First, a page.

Albert Bichot Horizon de Bichot Pinot Noir 2020
Deep cherry red color. Black fruit (blackberry, blackcurrant) combined with sour cherry and raspberry on the nose. Cherry flavors evolve toward peppery, mentholated notes. A hint of cedar rounds out the fruitiness. Silky texture with impressive length. Complex and fresh.
Critical AcclaimAll Vintages
Since 1350, the Bichot family has called Burgundy home. But, it was in 1831 that Bernard Bichot founded a merchant house bearing his name in Monthélie, a couple of kilometers south of Beaune. At the end of the 19th century, his grandson Albert Bichot took the family business into a new direction and created the winery, Maison Albert Bichot as we know it. The family heritage has been perpetuated from father to son since then. The family crest, consisting of a deer and antlers, has been synonymous with the winery since its inception.
Since 1996, Albéric Bichot has represented the 6th generation managing the winery. The winery’s mission is to utilize the best fruit possible to create the best wine and best expression of terroir. In the constant pursuit of accomplishing this mission, Albert Bichot has acquired 250 acres of vineyards in the most reputed growing areas throughout Burgundy. In addition to this expertise as a wine-grower, Albert Bichot carefully sources grapes with an extremely hands-on approach, in order to vinify many of its regional and village wines, enabling them to supply high quality wines with continuity. For these grapes sourced from our partner growers, quality, and a close partnership, are of the utmost importance.
Albert Bichot owns 6 Domaines set at the heart of 5 great vinicultural regions that make up Burgundy: Chablis, Cote de Nuits, Cote de Beaune, Cote Chalonnaise, and Beaujolais. Each estate consists of vineyards cultivated with sustainable practices, as well as facilities, cellars and dedicated winemaking teams devoted to wines of that Domaine and region.
The 6 estates include:
- Domaine Long-Depaquit in Chablis
- Chateau Gris in the Cote de Nuits (Nuits-St.-Georges)
- Domaine du Clos-Frantin in the Cote de Nuits (Nuits-St.-Georges)
- Domaine du Pavillon in the Cote de Beaune (Pommard)
- Domaine Adelie in the Cote Chalonnaise (Mercurey)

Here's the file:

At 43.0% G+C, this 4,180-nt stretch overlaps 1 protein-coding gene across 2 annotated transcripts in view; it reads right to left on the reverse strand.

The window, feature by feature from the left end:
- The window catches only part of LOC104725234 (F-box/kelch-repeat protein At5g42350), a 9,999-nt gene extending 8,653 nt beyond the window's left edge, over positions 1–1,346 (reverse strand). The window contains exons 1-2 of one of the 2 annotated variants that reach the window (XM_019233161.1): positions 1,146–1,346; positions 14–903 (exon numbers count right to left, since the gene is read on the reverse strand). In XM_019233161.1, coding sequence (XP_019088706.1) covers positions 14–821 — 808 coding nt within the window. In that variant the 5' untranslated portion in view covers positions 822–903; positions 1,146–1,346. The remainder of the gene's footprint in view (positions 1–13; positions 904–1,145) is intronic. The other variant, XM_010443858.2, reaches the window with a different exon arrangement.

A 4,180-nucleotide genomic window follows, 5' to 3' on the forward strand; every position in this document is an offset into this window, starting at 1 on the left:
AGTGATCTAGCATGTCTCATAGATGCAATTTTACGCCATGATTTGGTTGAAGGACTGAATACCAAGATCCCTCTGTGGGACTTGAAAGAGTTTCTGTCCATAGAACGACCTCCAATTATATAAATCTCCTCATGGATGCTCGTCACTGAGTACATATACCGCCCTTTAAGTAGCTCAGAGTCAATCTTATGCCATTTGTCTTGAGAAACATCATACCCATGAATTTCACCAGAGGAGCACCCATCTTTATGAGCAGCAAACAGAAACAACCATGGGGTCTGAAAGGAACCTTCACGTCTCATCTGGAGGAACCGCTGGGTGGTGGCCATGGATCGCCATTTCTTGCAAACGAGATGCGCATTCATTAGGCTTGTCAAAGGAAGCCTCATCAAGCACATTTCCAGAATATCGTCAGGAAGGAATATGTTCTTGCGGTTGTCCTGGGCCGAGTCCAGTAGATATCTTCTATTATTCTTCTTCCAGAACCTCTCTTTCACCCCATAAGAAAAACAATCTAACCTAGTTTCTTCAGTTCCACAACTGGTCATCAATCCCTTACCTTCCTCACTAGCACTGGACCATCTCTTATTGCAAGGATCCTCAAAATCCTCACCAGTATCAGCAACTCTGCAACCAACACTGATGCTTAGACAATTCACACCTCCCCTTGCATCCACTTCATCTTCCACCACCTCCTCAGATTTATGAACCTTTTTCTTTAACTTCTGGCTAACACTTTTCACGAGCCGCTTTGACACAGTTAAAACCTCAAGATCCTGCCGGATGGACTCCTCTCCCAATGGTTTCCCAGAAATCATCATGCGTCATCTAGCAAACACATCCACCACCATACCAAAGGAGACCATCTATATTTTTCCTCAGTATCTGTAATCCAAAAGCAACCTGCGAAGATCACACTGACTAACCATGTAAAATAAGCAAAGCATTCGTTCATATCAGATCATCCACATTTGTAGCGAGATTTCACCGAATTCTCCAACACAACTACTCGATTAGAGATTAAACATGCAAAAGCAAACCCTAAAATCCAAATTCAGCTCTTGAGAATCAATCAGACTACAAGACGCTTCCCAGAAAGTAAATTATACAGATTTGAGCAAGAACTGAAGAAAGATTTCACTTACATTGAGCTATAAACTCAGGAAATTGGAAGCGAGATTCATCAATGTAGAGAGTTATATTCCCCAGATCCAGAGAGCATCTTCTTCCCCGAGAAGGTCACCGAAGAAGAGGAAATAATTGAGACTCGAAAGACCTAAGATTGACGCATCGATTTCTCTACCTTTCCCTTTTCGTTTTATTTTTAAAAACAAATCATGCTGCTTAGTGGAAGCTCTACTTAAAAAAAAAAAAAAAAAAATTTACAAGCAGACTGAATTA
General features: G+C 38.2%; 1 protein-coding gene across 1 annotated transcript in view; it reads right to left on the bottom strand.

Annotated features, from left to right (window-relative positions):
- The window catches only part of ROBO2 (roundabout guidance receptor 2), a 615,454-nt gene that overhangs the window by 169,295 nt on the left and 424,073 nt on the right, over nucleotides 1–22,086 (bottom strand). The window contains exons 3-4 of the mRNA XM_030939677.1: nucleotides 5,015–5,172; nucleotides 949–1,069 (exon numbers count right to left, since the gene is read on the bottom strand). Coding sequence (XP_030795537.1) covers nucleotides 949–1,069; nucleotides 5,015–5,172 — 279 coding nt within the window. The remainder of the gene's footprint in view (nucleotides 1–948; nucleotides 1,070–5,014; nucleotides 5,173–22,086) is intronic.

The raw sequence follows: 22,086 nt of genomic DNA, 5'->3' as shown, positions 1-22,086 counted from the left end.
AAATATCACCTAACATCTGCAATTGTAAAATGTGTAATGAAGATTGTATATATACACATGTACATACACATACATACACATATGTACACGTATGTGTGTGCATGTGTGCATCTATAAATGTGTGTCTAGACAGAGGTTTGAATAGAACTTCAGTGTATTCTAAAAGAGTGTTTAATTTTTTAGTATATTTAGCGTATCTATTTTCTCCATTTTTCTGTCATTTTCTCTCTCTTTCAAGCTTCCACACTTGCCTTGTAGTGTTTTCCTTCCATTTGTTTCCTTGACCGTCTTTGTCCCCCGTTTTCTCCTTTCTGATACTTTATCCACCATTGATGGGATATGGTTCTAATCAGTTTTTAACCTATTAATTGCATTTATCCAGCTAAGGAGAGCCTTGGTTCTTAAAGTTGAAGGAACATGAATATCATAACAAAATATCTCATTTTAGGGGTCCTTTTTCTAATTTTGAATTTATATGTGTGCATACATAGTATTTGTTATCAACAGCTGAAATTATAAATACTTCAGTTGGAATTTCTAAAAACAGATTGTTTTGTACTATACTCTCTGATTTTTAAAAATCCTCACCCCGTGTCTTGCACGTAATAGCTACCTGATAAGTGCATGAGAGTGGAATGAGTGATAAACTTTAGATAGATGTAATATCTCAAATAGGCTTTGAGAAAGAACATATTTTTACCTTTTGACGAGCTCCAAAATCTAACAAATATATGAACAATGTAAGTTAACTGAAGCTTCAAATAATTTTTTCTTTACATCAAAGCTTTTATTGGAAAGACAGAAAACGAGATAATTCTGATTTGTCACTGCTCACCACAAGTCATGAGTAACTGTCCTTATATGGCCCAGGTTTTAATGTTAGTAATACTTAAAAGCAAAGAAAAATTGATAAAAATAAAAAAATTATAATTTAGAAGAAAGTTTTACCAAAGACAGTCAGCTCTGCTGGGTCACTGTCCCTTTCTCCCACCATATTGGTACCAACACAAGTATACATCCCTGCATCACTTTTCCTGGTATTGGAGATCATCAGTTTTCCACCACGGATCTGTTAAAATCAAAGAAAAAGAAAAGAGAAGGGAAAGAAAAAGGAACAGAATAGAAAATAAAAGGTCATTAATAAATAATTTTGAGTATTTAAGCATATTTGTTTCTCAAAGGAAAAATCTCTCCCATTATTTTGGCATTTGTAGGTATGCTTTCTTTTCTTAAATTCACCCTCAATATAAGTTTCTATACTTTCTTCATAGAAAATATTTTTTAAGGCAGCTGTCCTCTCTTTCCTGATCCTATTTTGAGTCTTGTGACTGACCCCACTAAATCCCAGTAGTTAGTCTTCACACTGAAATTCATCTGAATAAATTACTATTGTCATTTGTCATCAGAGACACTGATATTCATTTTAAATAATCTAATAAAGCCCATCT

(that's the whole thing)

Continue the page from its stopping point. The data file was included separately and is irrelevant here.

- Domaine du Rochegres in Beaujolais (Moulin-à-Vent)
Pinot Noir is grown in many French regions but the greatest concentration is in the Champagne region. Here it is a key component, along with Chardonnay and Pinot Meunier, in the region’s famous sparkling wines, simply called, Champagne. On the eastern border with Germany, in Alsace, winemakers utilize it for both still and Sparkling Wines. In the Loire Valley it is used for red and rosé wines, namely in Sancerre. The Jura and Savoie also produce Pinot Noir, and small amounts are grown in higher altitude sections of southern France.
But the pinnacle of French Pinot Noir is unquestionably Burgundy, called Bourgogne locally. All top Burgundy reds are 100% Pinot Noir, with the finest—the Grand Crus—considered among the world’s most prestigious wines. The first recorded mentions of Pinot Noir in Burgundy date to the 14th century, though viticulture has been in the region for well over 2,000 years. For centuries Bourgogne was controlled by monastic orders that not only worked the vineyards but took meticulous notes about the wines that resulted from individual parcels. This detailed record-keeping led to the recognition that wines vary depending on the source of the grapes—even if made by the same person in the same way—and that certain sites consistently tend to produce superior wines.
These observations ultimately led to the designation of 33 Grands Crus (and over 600 Premiers Crus) vineyards. Most of these are in the small sloping area known as the Cote de Nuits, widely thought to be the ancestral and spiritual home of Pinot Noir. Bourgogne could also be said to epitomize the French concept of terroir—the combined sum of all-natural factors that affect a specific vineyard or parcel (called a climat). The notion of terroir lends itself perfectly to Pinot Noir, a thin-skinned grape that is highly reactive to its environment. When produced from exceptional sites, especially in fine vintages, the grape can lead to wines that are complex and sensual, with a subtlety and depth of flavor that make them both hedonistic and thought-provoking.